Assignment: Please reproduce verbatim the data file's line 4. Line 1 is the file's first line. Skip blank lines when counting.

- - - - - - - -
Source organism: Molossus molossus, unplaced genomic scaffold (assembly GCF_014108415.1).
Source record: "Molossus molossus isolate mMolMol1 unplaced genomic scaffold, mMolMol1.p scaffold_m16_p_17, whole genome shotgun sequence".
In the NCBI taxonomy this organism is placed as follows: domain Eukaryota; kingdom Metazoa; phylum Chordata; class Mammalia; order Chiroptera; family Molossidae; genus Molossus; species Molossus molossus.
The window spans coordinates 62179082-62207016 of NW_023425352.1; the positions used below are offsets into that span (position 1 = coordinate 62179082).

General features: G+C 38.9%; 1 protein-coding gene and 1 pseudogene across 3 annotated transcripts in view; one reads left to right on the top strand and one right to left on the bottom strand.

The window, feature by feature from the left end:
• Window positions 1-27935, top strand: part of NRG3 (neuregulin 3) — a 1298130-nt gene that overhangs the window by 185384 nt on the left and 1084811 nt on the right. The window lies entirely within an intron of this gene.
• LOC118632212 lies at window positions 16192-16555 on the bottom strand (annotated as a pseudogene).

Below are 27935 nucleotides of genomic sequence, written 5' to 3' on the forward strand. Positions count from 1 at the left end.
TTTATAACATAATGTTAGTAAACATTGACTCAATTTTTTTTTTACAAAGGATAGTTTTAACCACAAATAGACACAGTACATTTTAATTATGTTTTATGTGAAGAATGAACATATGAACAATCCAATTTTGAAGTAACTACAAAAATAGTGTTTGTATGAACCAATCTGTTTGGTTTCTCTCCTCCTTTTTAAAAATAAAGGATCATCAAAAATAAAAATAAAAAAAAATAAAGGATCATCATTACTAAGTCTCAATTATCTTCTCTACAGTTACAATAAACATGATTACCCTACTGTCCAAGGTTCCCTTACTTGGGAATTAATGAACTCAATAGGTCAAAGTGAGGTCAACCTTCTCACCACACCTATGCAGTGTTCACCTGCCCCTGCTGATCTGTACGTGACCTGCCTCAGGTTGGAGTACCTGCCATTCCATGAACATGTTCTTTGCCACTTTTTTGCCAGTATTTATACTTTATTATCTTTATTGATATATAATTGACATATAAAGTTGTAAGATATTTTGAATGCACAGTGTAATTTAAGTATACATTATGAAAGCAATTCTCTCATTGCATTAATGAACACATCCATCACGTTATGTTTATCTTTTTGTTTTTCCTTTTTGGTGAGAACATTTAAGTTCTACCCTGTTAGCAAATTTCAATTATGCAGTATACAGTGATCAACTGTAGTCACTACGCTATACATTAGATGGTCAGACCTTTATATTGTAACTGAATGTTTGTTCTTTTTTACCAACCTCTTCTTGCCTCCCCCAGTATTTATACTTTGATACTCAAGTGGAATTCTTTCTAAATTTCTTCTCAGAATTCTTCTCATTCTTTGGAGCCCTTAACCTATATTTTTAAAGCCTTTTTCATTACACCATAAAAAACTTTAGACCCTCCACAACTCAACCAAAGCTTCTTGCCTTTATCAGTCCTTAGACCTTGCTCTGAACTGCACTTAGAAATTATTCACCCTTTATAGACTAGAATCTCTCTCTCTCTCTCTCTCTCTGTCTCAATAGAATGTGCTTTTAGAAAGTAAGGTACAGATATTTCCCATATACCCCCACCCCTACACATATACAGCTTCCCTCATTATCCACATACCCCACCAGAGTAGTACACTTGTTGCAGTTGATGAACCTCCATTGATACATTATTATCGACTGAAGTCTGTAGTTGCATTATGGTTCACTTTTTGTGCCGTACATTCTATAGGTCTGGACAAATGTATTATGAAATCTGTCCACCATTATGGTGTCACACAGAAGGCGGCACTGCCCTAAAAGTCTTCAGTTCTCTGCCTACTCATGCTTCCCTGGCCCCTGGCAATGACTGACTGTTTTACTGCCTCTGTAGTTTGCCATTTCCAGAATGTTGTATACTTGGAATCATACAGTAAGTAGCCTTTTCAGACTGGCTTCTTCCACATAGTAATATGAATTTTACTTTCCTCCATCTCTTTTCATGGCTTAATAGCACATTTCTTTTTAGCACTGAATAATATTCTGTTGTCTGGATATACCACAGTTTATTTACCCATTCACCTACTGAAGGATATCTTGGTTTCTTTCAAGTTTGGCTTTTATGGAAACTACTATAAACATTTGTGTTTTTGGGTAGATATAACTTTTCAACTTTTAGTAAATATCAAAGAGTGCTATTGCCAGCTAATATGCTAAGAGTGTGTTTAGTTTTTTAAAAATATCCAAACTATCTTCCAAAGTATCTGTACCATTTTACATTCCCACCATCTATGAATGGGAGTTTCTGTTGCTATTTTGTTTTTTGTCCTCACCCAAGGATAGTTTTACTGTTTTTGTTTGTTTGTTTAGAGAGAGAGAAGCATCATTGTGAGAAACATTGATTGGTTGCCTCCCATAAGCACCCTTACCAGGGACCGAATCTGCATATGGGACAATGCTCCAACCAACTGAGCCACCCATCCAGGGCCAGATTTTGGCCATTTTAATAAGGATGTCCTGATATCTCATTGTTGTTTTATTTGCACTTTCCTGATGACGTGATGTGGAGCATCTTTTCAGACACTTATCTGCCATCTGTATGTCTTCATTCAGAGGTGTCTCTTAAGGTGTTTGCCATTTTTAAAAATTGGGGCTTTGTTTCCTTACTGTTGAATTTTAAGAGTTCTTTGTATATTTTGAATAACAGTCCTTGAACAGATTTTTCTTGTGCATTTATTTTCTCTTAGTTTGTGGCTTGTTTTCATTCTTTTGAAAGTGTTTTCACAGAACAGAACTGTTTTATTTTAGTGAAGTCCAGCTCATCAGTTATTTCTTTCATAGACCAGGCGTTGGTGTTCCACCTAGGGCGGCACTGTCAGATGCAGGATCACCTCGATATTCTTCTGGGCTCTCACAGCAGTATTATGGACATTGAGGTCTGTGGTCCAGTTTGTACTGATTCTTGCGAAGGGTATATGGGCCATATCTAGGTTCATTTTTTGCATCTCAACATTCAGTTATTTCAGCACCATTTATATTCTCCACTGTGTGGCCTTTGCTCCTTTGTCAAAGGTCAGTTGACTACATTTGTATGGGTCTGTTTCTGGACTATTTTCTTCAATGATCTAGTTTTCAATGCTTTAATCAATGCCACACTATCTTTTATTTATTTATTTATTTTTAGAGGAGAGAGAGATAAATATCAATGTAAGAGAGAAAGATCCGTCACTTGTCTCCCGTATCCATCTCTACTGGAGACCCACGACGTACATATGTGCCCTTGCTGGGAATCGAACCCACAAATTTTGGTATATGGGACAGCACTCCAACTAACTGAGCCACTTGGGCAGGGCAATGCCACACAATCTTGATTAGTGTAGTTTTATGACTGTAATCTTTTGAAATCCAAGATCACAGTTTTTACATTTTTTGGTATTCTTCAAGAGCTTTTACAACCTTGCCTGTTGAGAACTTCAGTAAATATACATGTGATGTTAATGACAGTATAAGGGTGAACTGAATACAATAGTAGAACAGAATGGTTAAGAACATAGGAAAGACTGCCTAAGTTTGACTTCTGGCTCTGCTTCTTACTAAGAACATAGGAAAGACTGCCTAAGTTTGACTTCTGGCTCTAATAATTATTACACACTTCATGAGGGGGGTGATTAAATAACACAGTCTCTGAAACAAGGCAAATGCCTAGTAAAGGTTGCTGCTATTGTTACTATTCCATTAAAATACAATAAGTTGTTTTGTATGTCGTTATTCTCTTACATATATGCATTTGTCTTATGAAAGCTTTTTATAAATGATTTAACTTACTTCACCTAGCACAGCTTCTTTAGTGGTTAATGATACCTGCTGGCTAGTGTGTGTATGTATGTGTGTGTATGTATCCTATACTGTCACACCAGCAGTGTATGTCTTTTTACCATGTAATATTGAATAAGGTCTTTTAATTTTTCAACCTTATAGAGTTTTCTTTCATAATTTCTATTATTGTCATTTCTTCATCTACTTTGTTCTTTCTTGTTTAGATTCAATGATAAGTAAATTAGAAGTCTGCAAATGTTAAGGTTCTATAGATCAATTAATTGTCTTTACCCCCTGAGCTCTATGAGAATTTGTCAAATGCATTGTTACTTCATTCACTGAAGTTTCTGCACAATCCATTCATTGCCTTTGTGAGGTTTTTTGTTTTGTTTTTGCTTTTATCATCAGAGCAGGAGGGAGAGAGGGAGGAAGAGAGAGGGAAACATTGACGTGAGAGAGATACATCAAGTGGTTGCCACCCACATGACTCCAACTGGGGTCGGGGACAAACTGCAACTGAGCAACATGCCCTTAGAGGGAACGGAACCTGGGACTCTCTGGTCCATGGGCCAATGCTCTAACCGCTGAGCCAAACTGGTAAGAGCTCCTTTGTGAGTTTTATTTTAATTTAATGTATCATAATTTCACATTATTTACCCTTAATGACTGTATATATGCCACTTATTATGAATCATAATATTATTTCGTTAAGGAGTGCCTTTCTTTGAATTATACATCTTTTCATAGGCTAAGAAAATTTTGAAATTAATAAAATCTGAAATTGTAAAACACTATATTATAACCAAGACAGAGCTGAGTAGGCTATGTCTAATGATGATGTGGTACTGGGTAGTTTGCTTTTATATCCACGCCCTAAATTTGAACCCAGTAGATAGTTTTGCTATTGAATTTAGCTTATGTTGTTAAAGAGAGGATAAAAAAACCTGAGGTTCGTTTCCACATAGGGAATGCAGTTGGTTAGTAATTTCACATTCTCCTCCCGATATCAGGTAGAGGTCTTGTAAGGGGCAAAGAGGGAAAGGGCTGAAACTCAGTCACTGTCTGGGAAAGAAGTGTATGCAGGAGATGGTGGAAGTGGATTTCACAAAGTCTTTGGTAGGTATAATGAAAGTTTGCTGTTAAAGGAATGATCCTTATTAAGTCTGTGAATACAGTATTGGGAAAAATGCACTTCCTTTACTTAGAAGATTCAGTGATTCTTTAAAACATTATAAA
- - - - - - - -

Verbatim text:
The window spans coordinates 62179082-62207016 of NW_023425352.1; the positions used below are offsets into that span (position 1 = coordinate 62179082).